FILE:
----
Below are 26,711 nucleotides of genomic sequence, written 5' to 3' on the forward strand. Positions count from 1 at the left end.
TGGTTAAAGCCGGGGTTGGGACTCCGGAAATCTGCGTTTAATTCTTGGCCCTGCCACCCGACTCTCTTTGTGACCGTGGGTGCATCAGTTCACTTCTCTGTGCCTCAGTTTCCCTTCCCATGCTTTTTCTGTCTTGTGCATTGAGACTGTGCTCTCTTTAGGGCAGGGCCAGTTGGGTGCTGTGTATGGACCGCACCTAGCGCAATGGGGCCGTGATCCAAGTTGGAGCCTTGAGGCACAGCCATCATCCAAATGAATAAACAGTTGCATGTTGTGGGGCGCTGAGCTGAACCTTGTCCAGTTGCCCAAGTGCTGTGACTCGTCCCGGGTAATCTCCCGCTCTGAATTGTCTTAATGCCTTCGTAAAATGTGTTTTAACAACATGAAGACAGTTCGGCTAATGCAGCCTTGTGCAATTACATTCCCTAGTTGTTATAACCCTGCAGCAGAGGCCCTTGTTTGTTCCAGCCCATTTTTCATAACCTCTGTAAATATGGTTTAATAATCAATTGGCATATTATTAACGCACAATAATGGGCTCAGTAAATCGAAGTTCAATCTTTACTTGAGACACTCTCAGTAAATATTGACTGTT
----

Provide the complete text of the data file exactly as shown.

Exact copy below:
Below are 26,711 nucleotides of genomic sequence, written 5' to 3' on the forward strand. Positions count from 1 at the left end.
TGGTTAAAGCCGGGGTTGGGACTCCGGAAATCTGCGTTTAATTCTTGGCCCTGCCACCCGACTCTCTTTGTGACCGTGGGTGCATCAGTTCACTTCTCTGTGCCTCAGTTTCCCTTCCCATGCTTTTTCTGTCTTGTGCATTGAGACTGTGCTCTCTTTAGGGCAGGGCCAGTTGGGTGCTGTGTATGGACCGCACCTAGCGCAATGGGGCCGTGATCCAAGTTGGAGCCTTGAGGCACAGCCATCATCCAAATGAATAAACAGTTGCATGTTGTGGGGCGCTGAGCTGAACCTTGTCCAGTTGCCCAAGTGCTGTGACTCGTCCCGGGTAATCTCCCGCTCTGAATTGTCTTAATGCCTTCGTAAAATGTGTTTTAACAACATGAAGACAGTTCGGCTAATGCAGCCTTGTGCAATTACATTCCCTAGTTGTTATAACCCTGCAGCAGAGGCCCTTGTTTGTTCCAGCCCATTTTTCATAACCTCTGTAAATATGGTTTAATAATCAATTGGCATATTATTAACGCACAATAATGGGCTCAGTAAATCGAAGTTCAATCTTTACTTGAGACACTCTCAGTAAATATTGACTGTT